Curtin University researchers have developed a particle detector at the remote site of the Murchison Widefield Array (MWA) radio telescope that is capable of conducting a ground-breaking study into mysterious cosmic rays in the area’s harsh conditions.
The project is the first coupling of a particle detector with the MWA, located in Western Australia’s Mid-West region about 800km north of Perth, and will allow the researchers to study some of the most powerful and violent forces in the universe.
Project leader Dr Clancy James, from the Curtin Institute of Radio Astronomy and the International Centre for Radio Astronomy Research, said the project would study the origins and properties of cosmic rays, which are particles with potentially more than 10 million times the energy produced by the world’s most powerful particle accelerator, the Large Hadron Collider.
“Cosmic rays constantly bombard Earth from space but we don’t know where they come from or what is accelerating the particles,” Dr James said.
“This project harnesses the power of the MWA to extend our knowledge of particle physics beyond what has been learned through the Hadron Collider.
“Unlike normal radio astronomy, with this project we aren’t looking at signals coming from billions of light years away but at cosmic rays as they hit the atmosphere about 100km above the ground. From there, we monitor the particles as they fragment and cascade down through the atmosphere.
“We expect a cosmic ray to occur over the MWA site about once an hour and to last only a microsecond at most. The particle detector needs to zero in on just the tiny fragment of radio data that we are interested in, which is an incredible feat.”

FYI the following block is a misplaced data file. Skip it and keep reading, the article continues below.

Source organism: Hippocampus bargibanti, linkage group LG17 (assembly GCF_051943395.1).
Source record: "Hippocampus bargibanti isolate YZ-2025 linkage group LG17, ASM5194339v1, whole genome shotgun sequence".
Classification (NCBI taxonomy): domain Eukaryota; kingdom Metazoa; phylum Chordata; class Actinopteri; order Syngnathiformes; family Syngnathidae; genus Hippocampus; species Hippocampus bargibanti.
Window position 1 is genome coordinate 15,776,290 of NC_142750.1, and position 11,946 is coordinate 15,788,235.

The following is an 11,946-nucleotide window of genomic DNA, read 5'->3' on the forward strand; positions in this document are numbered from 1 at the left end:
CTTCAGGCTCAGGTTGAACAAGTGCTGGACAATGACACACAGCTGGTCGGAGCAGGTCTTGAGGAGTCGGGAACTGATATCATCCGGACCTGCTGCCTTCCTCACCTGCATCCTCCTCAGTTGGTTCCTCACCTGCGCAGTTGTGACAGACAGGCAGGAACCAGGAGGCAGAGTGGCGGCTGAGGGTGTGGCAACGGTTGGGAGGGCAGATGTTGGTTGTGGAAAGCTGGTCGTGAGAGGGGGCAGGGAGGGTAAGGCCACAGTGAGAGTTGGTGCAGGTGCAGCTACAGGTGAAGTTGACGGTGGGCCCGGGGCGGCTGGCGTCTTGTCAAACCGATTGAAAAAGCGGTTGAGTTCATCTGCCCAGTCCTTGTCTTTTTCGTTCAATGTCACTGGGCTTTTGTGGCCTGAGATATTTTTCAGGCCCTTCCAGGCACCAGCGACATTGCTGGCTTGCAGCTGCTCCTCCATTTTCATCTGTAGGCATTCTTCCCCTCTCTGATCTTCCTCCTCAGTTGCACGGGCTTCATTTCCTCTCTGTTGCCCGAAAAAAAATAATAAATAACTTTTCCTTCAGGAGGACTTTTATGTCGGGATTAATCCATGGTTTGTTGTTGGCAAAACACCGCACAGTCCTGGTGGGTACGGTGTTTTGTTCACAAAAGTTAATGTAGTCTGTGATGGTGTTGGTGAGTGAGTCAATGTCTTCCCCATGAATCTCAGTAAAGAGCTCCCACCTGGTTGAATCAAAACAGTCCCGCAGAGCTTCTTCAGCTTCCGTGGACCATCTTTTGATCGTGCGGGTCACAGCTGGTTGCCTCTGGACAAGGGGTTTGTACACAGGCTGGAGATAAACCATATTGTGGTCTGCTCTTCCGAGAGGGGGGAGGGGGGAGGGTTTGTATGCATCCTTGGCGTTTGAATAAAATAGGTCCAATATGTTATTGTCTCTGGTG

Dr James devised the experiment together with Dr Justin Bray from the University of Manchester. The project was deployed to the Shire of Murchison with help from members of the MWA operations team and used electronics developed by CSIRO in Sydney and ASTRON, the Netherlands Institute for Radio Astronomy.
“Dr Bray developed the particle detector using parts donated from a cosmic ray experiment at the Karlsruhe Institute of Technology in Germany,” Dr James said.
“The original detector emitted too many radio waves that would interfere with the MWA so we had to develop our own design of particle detector.”
The particle detector is housed in a metal box that protects its delicate and highly technical interior from heat, wind and light. It also prevents radio bursts emitted by the device from interfering with the MWA, which is one of the most sensitive radio telescopes in the world.
MWA Director Professor Melanie Johnston-Hollitt, from Curtin University, said the project extends MWA’s radio astronomy capability to timescales shorter than ever before seen with the instrument.
“This project enables a radio telescope to carry out particle physics that have never before been achieved in Australia,” Professor Johnston-Hollitt said.
“By pairing the MWA and particle detector in this study, we expect this to pave the way for much larger experiments with the Square Kilometre Array (SKA).”
The SKA is a global mega-science project to develop the world’s largest and most sensitive radio telescope, essentially a network of linked antennas, with a total signal collecting area of one square kilometre.